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Explosion from Municipal Journal and engineer vol XLII Jan-June1917


Two Munitions Explosions Shake Five States.


Kingsland, N. J.—Fire in the ammunition plant of the Canadian Car and Foundry Company, near here, destroyed the factory and shops and houses within several hundred yards, with a loss officially estimated at $17,000,000, forced the evacuation of a large part of the town of Kingsland, making 1,000 people homeless for a time, and furnished a spectacle more magnificent than the munitions fire on Black Tom Island last September.


For four hours Northern New Jersey, New York city, Westchester and the western end of Long Island listened to a bombardment that approximated the sound of a great battle—a bombardment in which probably half a million three-inch high explosive shells were discharged. Not a single life was lost.


Thirty-eight one and two-'story frame buildings, covered with corrugated iron, on the meadows, where three shifts of 1,400 each, mostly negroes, were employed in filling the explosives into the shell cases, were the scene of the fire. The fire spread to eleven cars full of loaded shells on the Lackawanna tracks, and then began the bombardment.


The workmen fled in all directions and the scare spread to the citizens of the surrounding towns. Mayor Albert A. Clay and Chief of Police McIntyre of Kingsland called out all the police reserves of Kingsland, Lyndhurst and Rutherford, and Sheriff Courter, summoned by telephone from Hackensack, swore in every able-bodied man he met as a special deputy sheriff to preserve order.


 As an instance of the constant danger in which the police performed their work may be cited the experience of Chief McIntyre and Chief Bernham of Rutherford, who were driving in an automobile along one of the streets in Guinea Hill when a three-inch shell dropped from the skies right into their car, wrecking it, but the men were uninjured.


Many regulations for the storage, handling and shipment of explosives had been enacted by the federal authorities and by many states, particularly those of the east, before the Black Tom explosion last fall focused attention on the danger from the presence in or near centers of population of large quantities of death-dealing material.


 The Canadian Car and Foundry Company was one of the opponents to efforts of Jersey City and nearby communities to enact and enforce laws to protect their communities from the danger of the presence or passage of high explosives. The Jersey City aldermen adopted, on August 1st, resolutions designed to stop the shipment of explosives or the storage of them within the city limits. The Central Railroad of New Jersey sent out warning that the city authorities would be held responsible for delaying such shipments, and in some towns private detectives were sent to guard loaded cars, but Perth Amboy and Roosevelt, N. J., both joined the fight within the next few days by enacting similar ordinances.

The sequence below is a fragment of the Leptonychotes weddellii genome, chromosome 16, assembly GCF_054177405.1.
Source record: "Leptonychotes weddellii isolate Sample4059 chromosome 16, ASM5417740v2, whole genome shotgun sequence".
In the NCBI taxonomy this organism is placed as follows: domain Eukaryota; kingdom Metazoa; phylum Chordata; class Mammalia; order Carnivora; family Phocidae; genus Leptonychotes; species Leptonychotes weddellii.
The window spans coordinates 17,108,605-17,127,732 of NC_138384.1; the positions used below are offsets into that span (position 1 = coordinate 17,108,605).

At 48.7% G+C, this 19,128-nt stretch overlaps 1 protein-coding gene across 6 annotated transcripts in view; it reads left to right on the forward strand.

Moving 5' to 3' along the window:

The commissioners announced their determination to enforce their embargo and called upon the federal authorities to arrange for water movement of all such cargoes. The company obtained its injunction within a week, and the shipment of munitions through Jersey City was resumed, but the city authorities still were determined to hold up the product of other companies and to enforce their regulations against storage of explosives. There followed the arrest by the Jersey City police of men handling munitions, in test cases designed to determine their right to do so.


Fears of Jersey commuters were somewhat allayed after that, when the railroads announced that they were using extreme care in the transfer of explosives. A few weeks later the fight practically subsided, when Jersey City contented itself with passing an ordinance that all cars loaded with munitions must be plainly marked and that they could be moved only in daylight.



Haskell, N. J.—Within twenty-nine hours of the Kingsland disaster the metropolitan district and nearby states were again rocked by a munitions explosion. Four hundred thousand pounds of smokeless powder exploded at the DuPont powder works, which are thirty-one miles northwest of New York City. Damage estimated at $350,000 was caused by the series of blasts. Two were killed and nine injured. The force of the explosion—or series of explosions—was felt for a radius of 150 miles, and with the exception of the Black Tom disaster they were the most violent of the munitions explosions in the vicinity of New York.


Houses were shaken in Manhattan, Brooklyn, and the Bronx, windows were broken in many places in Westchester County, in Staten Island, and the shocks were felt as far away as Albany and parts of Massachusetts.


The first explosion was in what is known as "the glazing barrel." The fire which resulted spread quickly to the blending house, and from there to three magazines. One of the magazines blew up, but the powder in the others was consumed by the flames. The blazing magazines set fire to the screening house, from which the flames leaped across the Wanaque River and consumed three drying houses on the other side.


 At this point the fire was checked by the efforts of the company's employees. Other buildings in the plant, and many in the village, which was built in a semicircle around the works, were shattered by the force of the concussion.


 At Pompton Lakes, near Haskell, every house was damaged. A knitting mill a mile north of the DuPont plant was wrecked. It was 9:22 o'clock that the blaze started in the glazing house, almost in the center of the long line of 500 buildings that stretch away from Haskell up the Ramapo hills, and form the smokeless powder plant, said to be the greatest in the world.


At midnight the fire was still burning, but it was under control at 2 o'clock the next morning.

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